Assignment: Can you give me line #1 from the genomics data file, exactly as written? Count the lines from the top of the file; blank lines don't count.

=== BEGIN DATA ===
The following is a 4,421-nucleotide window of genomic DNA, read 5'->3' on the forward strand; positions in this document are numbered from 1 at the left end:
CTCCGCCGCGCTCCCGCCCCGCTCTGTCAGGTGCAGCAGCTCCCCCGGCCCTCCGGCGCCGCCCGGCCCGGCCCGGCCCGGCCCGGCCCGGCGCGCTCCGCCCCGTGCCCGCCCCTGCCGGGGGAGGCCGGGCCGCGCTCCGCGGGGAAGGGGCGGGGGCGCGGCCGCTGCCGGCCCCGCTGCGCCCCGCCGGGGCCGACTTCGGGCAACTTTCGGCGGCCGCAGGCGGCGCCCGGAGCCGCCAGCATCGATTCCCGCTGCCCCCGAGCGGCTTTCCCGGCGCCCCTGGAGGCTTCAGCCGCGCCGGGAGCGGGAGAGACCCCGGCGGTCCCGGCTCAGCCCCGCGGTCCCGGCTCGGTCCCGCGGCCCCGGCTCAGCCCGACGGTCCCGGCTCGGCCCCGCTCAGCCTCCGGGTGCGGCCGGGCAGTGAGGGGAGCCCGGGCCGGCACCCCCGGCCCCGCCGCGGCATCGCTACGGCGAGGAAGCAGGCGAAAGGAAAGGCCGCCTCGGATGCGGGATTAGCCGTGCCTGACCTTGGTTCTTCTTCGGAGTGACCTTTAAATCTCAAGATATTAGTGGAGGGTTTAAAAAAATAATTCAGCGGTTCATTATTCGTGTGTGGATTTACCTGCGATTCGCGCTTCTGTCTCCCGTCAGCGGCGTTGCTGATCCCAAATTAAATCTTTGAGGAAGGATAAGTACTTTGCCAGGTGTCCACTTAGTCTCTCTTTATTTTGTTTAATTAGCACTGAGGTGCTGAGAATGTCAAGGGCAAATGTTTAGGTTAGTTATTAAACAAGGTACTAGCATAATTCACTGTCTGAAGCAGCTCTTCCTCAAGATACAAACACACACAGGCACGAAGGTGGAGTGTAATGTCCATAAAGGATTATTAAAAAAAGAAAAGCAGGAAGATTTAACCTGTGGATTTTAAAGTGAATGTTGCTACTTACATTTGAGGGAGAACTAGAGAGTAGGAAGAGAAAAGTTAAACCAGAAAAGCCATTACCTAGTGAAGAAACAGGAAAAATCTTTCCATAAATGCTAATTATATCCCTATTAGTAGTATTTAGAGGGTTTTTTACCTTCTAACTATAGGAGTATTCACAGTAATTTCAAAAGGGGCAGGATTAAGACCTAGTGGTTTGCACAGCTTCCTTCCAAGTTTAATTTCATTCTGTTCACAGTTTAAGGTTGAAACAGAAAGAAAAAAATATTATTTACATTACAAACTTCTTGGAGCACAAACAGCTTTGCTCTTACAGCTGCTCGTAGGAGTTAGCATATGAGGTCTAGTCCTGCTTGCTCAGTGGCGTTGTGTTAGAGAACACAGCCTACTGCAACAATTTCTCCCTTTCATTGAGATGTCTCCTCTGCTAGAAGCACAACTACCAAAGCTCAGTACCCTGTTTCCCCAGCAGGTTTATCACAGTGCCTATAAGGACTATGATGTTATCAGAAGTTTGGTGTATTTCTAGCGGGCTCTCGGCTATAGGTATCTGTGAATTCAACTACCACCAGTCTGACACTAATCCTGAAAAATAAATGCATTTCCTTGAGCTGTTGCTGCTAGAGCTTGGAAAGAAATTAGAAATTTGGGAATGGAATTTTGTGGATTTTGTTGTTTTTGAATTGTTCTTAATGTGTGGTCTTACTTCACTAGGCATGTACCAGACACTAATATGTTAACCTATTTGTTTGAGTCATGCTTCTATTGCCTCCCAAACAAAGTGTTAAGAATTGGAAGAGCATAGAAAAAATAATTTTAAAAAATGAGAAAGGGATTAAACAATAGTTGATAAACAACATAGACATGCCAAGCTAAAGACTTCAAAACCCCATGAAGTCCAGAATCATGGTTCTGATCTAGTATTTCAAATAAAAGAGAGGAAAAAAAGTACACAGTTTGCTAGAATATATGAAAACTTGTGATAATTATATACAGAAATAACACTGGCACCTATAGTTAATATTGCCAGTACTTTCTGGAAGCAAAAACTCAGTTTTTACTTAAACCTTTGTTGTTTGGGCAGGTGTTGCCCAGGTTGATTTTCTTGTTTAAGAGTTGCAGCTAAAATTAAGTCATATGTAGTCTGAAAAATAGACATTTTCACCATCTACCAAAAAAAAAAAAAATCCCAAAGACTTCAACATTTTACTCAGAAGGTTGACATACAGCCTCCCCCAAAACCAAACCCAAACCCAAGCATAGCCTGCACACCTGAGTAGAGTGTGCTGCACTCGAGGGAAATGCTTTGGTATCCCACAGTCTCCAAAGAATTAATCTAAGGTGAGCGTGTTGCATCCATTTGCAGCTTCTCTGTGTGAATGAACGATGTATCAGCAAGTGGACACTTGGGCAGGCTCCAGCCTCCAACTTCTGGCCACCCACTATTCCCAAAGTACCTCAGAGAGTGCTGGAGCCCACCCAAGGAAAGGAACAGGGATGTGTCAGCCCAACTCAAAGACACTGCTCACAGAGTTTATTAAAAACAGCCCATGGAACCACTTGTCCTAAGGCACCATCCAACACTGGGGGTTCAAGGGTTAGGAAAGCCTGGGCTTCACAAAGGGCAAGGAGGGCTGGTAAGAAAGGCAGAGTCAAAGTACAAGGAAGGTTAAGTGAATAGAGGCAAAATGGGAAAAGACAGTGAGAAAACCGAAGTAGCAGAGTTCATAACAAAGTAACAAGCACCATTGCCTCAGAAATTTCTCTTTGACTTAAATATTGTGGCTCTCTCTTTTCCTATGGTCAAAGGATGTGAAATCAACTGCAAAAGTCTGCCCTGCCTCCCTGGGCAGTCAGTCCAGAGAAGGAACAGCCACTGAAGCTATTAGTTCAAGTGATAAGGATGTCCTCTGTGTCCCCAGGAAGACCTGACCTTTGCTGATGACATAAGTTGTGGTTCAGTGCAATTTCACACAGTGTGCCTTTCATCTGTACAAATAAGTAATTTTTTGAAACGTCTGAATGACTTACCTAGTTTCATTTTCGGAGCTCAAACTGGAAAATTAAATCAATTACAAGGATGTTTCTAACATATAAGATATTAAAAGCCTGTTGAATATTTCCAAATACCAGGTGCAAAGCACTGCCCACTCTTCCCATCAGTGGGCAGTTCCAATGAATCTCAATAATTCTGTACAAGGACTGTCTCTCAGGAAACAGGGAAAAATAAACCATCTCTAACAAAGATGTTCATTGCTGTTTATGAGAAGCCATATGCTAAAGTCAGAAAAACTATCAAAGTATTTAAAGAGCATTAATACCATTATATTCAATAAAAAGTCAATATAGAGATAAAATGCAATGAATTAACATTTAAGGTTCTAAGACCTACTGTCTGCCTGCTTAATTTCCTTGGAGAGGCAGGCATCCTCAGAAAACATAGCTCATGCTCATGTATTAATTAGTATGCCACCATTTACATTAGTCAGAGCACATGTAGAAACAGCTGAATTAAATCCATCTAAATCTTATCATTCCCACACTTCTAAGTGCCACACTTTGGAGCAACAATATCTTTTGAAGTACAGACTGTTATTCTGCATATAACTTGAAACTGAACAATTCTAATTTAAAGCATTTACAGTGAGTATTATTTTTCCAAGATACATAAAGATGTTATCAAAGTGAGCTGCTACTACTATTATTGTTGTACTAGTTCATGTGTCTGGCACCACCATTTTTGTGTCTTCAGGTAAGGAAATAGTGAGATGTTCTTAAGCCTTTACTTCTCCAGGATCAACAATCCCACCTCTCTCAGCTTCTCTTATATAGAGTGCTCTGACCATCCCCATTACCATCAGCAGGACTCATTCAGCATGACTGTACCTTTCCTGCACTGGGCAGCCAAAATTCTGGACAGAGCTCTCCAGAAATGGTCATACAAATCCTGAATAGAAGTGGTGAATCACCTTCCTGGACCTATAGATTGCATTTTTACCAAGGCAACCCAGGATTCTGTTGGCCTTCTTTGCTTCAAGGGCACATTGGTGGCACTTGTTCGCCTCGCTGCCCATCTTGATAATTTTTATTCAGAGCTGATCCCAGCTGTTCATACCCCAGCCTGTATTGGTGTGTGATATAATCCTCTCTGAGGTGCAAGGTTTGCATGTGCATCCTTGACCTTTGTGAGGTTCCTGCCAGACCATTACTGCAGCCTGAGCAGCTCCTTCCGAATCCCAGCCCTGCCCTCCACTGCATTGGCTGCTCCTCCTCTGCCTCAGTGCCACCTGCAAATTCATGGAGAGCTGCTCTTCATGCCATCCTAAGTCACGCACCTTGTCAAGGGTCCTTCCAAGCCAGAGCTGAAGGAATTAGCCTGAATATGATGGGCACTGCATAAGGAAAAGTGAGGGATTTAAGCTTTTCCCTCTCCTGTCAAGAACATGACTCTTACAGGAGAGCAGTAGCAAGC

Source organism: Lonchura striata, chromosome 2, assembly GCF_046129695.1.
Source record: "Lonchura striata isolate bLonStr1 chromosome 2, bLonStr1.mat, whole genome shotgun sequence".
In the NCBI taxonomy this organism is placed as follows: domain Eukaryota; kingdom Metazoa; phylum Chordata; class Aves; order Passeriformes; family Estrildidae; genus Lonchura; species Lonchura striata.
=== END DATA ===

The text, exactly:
The following is a 4,421-nucleotide window of genomic DNA, read 5'->3' on the forward strand; positions in this document are numbered from 1 at the left end: